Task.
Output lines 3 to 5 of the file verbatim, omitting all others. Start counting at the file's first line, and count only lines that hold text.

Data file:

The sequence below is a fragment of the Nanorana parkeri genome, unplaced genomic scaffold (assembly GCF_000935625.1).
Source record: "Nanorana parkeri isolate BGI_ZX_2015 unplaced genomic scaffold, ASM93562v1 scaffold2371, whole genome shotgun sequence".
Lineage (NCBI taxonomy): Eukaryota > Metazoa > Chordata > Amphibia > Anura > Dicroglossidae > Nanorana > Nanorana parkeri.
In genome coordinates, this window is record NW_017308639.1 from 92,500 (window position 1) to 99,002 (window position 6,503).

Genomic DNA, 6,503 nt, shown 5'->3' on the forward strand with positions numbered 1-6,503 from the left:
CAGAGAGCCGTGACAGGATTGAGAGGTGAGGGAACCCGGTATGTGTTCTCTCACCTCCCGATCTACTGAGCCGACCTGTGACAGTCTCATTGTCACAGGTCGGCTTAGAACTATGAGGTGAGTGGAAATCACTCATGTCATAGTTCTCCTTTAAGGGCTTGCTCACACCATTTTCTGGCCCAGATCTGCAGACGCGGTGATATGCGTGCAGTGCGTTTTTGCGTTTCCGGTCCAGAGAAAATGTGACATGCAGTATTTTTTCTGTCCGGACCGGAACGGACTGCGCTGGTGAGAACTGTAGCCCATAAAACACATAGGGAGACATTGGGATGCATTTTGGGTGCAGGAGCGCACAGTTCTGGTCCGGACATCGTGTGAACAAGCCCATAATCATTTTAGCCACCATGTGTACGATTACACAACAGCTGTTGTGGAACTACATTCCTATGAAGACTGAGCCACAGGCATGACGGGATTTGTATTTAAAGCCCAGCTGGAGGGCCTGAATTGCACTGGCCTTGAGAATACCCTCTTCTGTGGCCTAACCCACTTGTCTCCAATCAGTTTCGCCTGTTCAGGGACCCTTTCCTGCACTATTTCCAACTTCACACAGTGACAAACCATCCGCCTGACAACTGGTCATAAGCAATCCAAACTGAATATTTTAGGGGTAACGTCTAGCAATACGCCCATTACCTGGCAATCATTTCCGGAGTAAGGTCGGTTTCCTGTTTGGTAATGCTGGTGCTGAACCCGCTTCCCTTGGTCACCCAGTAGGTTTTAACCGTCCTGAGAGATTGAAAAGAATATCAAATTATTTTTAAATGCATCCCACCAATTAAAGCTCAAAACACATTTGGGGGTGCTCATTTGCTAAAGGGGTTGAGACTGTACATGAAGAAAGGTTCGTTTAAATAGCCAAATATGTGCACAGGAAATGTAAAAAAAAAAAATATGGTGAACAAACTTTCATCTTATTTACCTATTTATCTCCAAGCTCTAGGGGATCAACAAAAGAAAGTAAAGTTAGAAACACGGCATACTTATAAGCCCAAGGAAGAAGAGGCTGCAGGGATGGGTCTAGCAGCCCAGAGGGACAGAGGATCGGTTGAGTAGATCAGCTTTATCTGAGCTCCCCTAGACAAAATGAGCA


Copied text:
Lineage (NCBI taxonomy): Eukaryota > Metazoa > Chordata > Amphibia > Anura > Dicroglossidae > Nanorana > Nanorana parkeri.
In genome coordinates, this window is record NW_017308639.1 from 92,500 (window position 1) to 99,002 (window position 6,503).

Genomic DNA, 6,503 nt, shown 5'->3' on the forward strand with positions numbered 1-6,503 from the left: